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Re: 'R' Values

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Hocus pocus.

If I try engage my serious mode...

R vlaues, in theory, are to represent the amount of ductility relative to a purely elastic system. The idea is a purely elastic response would have an R of 1.0. The higher the R value, the more ductile the system will behave.

Now, in theory, you can think of this a relative measure of the energy of the system response or the area under the curve of plot load vs deflection for a system. Nominally, in theory, a system with an R of 5 will be able to dissipate 5 times the energy than that of a system with a pure elastic response.

In reality, R values have never really been done purely based upon a rational method. The have more been a function of "politics" (i.e. Kind smoke-filled backroom agreements). While they are not complete BS, they can not currently be determined from a rational engineering method.

In theory, this is potentially going to change. There is an effort to make R values be more rational. This part of the reason why Appendix A of the SIP ICC-ES acceptance requirements was killed (this assumes you read my long dissertation post on SIPs for lateral loads). Personally, I have lost track of where this effort stands.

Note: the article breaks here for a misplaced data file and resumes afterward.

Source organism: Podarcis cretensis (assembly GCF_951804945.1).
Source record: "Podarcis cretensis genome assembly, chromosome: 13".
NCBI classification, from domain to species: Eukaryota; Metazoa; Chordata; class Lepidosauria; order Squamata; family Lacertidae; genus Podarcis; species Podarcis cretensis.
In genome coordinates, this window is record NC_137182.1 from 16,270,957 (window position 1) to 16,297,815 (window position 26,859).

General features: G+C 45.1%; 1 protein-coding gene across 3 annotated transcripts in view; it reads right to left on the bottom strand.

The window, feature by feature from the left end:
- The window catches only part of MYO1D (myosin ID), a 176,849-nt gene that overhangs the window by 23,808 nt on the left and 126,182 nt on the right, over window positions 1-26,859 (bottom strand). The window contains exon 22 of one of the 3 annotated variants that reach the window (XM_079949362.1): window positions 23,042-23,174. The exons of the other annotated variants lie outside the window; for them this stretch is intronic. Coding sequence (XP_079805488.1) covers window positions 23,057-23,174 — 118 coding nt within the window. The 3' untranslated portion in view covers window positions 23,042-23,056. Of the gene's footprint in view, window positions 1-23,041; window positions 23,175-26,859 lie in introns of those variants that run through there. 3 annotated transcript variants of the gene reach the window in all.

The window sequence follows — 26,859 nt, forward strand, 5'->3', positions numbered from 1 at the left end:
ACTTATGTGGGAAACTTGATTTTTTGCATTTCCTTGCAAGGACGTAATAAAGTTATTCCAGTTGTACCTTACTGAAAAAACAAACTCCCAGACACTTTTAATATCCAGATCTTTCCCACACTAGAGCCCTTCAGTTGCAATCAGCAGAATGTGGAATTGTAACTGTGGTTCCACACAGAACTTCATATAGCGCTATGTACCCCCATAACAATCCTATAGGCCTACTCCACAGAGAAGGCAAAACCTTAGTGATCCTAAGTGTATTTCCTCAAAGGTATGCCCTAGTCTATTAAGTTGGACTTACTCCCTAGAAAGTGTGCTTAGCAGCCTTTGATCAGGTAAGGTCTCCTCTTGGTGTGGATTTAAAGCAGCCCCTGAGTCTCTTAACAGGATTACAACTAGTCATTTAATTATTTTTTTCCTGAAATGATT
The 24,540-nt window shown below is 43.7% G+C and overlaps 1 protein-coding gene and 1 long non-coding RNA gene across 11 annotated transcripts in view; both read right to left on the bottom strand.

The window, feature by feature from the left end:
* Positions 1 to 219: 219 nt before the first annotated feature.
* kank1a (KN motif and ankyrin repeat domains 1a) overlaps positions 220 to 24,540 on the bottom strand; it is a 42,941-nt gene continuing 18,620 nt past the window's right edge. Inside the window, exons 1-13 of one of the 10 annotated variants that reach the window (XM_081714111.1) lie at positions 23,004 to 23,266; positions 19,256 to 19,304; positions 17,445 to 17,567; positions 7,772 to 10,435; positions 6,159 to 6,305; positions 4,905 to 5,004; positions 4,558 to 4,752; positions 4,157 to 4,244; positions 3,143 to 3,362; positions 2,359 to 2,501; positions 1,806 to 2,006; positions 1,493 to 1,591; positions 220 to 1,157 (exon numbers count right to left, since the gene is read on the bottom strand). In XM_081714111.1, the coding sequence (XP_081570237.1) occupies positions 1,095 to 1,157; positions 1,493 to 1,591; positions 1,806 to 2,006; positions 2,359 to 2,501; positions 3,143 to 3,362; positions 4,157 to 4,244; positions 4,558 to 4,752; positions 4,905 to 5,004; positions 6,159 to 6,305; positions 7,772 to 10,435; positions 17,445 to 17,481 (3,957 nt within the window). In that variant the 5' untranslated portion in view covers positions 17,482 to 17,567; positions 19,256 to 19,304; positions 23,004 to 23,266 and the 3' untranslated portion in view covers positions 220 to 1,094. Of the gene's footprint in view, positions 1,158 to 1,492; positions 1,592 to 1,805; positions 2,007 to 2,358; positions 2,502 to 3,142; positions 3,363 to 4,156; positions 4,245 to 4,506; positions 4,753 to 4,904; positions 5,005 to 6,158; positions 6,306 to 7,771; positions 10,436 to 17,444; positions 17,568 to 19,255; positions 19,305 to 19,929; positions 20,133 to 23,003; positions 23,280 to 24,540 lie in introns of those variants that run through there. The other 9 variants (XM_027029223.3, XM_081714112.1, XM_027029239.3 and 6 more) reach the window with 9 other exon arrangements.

HTH,

Scott
Adrian, MI

On Oct 5, 2009, at 4:47 PM, "Thor Tandy" <vicpeng(--nospam--at)telus.net> wrote:

Showing my ignorance of IBC/UBC through little use thereof.



What makes up the 'R' value? I'm trying to align some Hardy Frame table values (quoting 'R'= 5.5 & 4.4) with the local 'R' for loads I'm using here
in BC.



No doubt apples & oranges .  :^)



Thanks



Thor A. Tandy P.Eng, C.Eng, Struct.Eng, MIStructE
Victoria, BC
Canada






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